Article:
By the spring of 1991, the cost-containment work of Marcell's 12 core people was easing Iacocca's fears of Escort redux. For one thing, production was to start in January, 1994. Such a quick turnaround alone would shave about 40% off Chrysler's usual engineering bill, which accounts for about one-fifth of development costs. So in April, 1991, the Chrysler board approved the Neon's budget. That would cover a new body and chassis, plus a brand-new 130-horsepower, 2-liter overhead-cam engine and five-speed manual transmission. It would also pay for retooling assembly plants in Belvidere, Ill., and Toluca, Mexico, and for building new engine and transmission lines. It was an ambitious plan with a tight bankroll. "With the exception of having faith that we would find a way, we really didn't know how we were going to get there," Marcell concedes now.One thing he did know was that the Neon wouldn't sell if it scrimped on features or performance. So the team focused on cutting costs where customers wouldn't notice, or wouldn't care. For instance, small-car owners told researchers power windows weren't important, so the team chose the crank variety. Market research also showed that buyers saw nothing special in the four-speed automatic transmission most competitors offer. So engineers adapted an existing Chrysler three-speed, saving more than $300 million. The team also decided to sell identical cars at Chrysler and Dodge dealerships instead of offering two slightly different versions, as Ford did with its Escort and Tracer. That saved about $10 million in engineering and tooling. Stylists did away with all but one exterior molding, chopping parts costs $50 per car.
At the same time, the team spent money it knew would count. Small-car owners worry a lot about safety. So team members swallowed hard and made Neon the first subcompact with standard dual air bags. Marcell figured the bags would be a whopping 10% of the car's total parts bill. But supplier TRW Inc. lowered that substantially by designing a single, cheaper impact sensor to replace the usual three. In addition, Neon will have reinforced doors that will meet the tough 1997 federal side-impact standards three years early.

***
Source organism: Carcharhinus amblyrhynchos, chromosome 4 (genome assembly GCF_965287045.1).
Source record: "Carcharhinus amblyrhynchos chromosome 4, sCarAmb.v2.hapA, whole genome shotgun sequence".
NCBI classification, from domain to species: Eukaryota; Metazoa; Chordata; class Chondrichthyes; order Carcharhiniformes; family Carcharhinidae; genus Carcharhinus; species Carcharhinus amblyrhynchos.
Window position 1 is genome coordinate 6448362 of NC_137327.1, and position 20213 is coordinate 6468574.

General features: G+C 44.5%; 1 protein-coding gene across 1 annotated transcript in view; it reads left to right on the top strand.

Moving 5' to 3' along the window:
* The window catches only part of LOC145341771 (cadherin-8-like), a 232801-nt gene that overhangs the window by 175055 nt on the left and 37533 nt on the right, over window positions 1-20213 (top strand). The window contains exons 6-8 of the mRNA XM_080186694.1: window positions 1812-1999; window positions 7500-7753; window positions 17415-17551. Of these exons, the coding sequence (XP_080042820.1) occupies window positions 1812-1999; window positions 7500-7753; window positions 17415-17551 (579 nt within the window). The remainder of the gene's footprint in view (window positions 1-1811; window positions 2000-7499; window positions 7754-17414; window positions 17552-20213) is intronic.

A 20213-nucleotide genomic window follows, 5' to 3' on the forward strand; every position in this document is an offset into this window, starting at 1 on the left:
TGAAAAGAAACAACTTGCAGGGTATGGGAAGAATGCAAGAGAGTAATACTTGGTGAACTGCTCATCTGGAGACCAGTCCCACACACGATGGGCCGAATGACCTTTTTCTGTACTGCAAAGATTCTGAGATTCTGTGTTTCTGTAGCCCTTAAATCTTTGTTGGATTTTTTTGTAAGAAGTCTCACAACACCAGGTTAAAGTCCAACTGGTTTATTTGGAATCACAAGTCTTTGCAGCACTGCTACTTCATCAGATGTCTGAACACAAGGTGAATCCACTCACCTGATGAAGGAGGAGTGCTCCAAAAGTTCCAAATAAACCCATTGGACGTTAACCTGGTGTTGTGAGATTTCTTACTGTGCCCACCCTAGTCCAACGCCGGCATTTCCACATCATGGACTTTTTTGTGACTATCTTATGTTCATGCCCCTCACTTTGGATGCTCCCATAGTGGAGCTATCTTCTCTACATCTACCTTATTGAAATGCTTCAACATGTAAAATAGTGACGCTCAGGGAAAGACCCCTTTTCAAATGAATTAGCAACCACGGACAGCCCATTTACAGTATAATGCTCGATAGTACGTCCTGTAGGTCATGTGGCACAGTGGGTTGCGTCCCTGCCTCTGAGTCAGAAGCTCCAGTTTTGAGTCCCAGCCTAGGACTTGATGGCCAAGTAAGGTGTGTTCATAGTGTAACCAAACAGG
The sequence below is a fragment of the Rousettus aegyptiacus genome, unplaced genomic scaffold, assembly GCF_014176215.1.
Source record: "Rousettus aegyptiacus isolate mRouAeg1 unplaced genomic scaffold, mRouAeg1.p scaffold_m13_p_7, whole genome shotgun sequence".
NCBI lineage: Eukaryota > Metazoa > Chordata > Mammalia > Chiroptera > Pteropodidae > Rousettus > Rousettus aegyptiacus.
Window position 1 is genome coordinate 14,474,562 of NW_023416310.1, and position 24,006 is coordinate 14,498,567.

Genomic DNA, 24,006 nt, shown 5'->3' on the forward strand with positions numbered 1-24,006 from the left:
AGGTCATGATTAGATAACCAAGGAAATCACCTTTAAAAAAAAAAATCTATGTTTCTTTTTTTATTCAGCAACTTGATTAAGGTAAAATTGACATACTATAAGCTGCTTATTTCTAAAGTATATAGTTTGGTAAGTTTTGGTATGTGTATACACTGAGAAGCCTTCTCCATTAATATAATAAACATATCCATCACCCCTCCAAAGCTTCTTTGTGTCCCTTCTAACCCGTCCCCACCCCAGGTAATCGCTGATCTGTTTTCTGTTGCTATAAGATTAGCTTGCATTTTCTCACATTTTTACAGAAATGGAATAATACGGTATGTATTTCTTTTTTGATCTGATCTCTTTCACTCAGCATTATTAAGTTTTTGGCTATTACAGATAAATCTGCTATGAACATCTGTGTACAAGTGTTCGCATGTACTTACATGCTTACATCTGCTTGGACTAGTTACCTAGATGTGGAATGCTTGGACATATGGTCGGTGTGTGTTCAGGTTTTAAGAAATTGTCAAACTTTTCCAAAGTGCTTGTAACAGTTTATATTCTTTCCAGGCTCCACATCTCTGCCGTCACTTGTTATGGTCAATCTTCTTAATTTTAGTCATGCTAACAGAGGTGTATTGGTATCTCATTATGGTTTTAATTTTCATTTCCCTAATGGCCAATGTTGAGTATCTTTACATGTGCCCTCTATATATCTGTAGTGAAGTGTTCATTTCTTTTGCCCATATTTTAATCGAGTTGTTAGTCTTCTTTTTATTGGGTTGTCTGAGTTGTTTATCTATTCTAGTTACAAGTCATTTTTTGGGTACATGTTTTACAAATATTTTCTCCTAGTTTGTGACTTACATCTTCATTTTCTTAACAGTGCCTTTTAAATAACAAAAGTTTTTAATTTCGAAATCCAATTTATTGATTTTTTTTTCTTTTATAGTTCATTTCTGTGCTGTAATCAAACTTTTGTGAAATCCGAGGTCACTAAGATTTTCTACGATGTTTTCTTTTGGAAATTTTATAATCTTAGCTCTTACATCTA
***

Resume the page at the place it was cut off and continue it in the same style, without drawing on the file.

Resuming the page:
By September, 1991, the program was humming along when top management threw a wrench in the works. At a review session in Chrysler's styling studios, Lutz and Iacocca said they wanted a new front end. They preferred the distinctive oval headlights and more daring character of the Neon concept car making the auto-show circuit to the rectangular lights the team had chosen. The problem was, top brass had promised--for once--not to meddle. "I had some pretty upset people," concedes Marcell. "The reaction was, 'It's going to cost $20 million in added investment!' "
CIVIC MINDED. Lutz, worried about morale, offered to explain the decision to the team. But Marcell cajoled his charges into evaluating the difficulty and the cost of a change. They quickly decided that the jauntier appearance was a plus. In the end, the redesign cost only about $7 million. And the new headlights cost less, so the net effect was a wash. More important, the program didn't skip a beat. Team members scrambled, and the Neon prototypes built just four months later incorporated the new look.
Team morale got a lift that October when Honda began selling its all-new Civic. For two decades, Civics had set the standard for subcompact excellence. So Neon team members pored over the new version, and what they found was startling. On the plus side, the car was roomier, with more contemporary styling. And Honda had shaved about $700 in costs with fewer, simpler parts. But the basic price was up 8%, to $8,100. And behind the wheel, visibility was worse and handling was annoyingly sluggish, in part because the car weighed more. The team decided the old version was still its benchmark for driving fun.
By then, Marcell was focusing on readying Belvidere for high-quality output. As early as November, 1990, he had asked union members there to help engineers make the car easy to build and to streamline production methods. The result, in theory, will be fewer defects. "Engineers are great, but they've never built a car," says Bob Dunlavy, a United Auto Workers quality coordinator.